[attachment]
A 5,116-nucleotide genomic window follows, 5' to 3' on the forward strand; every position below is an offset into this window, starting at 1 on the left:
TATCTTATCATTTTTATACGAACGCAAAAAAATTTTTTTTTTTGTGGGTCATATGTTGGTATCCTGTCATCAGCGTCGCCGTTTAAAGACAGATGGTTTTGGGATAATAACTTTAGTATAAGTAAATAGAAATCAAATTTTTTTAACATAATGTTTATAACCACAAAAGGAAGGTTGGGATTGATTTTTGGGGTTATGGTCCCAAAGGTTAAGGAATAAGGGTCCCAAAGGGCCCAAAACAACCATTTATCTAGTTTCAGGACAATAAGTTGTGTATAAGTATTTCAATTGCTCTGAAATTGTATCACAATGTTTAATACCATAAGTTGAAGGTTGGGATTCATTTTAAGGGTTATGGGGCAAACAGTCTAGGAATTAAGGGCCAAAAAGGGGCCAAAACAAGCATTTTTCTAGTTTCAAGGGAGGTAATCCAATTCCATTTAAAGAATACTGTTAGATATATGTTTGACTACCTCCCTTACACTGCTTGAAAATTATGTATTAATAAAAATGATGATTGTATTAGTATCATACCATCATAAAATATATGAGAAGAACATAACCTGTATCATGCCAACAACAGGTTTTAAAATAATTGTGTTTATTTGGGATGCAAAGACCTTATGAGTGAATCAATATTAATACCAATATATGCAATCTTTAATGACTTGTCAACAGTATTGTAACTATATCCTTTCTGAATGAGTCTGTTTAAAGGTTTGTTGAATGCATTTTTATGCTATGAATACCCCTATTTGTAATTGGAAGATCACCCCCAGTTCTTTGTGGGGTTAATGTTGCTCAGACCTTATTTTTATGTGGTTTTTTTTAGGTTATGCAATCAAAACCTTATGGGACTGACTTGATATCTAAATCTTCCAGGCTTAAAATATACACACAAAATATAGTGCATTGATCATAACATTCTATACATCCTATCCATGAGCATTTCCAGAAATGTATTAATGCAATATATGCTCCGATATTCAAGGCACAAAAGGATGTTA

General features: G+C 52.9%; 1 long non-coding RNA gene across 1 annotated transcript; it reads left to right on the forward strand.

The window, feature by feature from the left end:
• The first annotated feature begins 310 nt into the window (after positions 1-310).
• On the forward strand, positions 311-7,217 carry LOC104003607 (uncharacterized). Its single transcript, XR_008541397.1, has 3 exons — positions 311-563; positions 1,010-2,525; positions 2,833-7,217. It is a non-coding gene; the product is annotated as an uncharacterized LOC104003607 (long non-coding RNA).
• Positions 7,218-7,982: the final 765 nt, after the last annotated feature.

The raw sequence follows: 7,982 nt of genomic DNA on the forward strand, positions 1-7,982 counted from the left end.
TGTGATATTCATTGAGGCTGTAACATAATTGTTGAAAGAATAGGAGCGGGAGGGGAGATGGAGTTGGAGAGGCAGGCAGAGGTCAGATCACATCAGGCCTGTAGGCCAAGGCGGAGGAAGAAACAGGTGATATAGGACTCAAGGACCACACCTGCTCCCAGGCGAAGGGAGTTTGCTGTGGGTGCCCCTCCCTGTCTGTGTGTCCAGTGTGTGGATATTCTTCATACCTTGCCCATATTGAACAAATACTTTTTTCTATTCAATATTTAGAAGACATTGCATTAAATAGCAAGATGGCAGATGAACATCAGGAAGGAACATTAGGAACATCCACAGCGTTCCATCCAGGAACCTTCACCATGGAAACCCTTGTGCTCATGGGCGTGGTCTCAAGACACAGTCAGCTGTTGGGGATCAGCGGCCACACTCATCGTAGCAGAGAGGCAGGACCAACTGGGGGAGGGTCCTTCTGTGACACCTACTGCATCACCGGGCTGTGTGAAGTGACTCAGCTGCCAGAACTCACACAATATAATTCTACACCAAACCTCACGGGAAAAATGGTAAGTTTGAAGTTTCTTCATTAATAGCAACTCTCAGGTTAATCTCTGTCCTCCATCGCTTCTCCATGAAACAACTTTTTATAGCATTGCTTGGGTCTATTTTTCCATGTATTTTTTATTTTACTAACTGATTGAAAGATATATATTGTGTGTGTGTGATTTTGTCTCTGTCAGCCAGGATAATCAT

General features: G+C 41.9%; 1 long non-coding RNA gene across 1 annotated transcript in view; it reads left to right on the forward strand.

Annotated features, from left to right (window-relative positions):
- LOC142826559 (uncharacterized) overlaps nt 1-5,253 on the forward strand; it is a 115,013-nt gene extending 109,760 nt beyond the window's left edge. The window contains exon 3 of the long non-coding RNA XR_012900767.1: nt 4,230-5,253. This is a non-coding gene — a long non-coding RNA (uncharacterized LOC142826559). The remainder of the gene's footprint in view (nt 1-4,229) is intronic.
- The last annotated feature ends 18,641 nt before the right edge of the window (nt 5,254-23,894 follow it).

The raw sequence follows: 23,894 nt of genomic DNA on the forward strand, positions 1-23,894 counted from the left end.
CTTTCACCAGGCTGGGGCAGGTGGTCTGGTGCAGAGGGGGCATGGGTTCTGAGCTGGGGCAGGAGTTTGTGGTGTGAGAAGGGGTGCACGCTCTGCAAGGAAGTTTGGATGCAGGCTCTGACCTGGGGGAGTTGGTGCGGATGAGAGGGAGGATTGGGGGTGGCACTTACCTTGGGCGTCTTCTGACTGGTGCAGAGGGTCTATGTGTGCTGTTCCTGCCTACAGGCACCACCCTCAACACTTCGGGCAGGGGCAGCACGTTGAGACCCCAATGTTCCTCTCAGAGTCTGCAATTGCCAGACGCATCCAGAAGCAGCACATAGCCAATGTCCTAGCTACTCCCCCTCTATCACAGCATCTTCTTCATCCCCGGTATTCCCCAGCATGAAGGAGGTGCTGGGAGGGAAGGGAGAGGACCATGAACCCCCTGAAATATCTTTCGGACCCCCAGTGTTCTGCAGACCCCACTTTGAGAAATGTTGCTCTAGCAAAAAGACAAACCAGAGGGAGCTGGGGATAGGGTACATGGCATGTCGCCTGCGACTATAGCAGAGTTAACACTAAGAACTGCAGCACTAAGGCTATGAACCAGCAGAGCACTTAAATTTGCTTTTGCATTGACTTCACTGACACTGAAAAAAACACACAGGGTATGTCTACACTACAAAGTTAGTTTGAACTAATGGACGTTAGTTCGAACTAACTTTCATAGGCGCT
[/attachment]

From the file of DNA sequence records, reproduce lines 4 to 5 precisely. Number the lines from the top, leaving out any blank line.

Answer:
The window, feature by feature from the left end:
• The first annotated feature begins 310 nt into the window (after positions 1-310).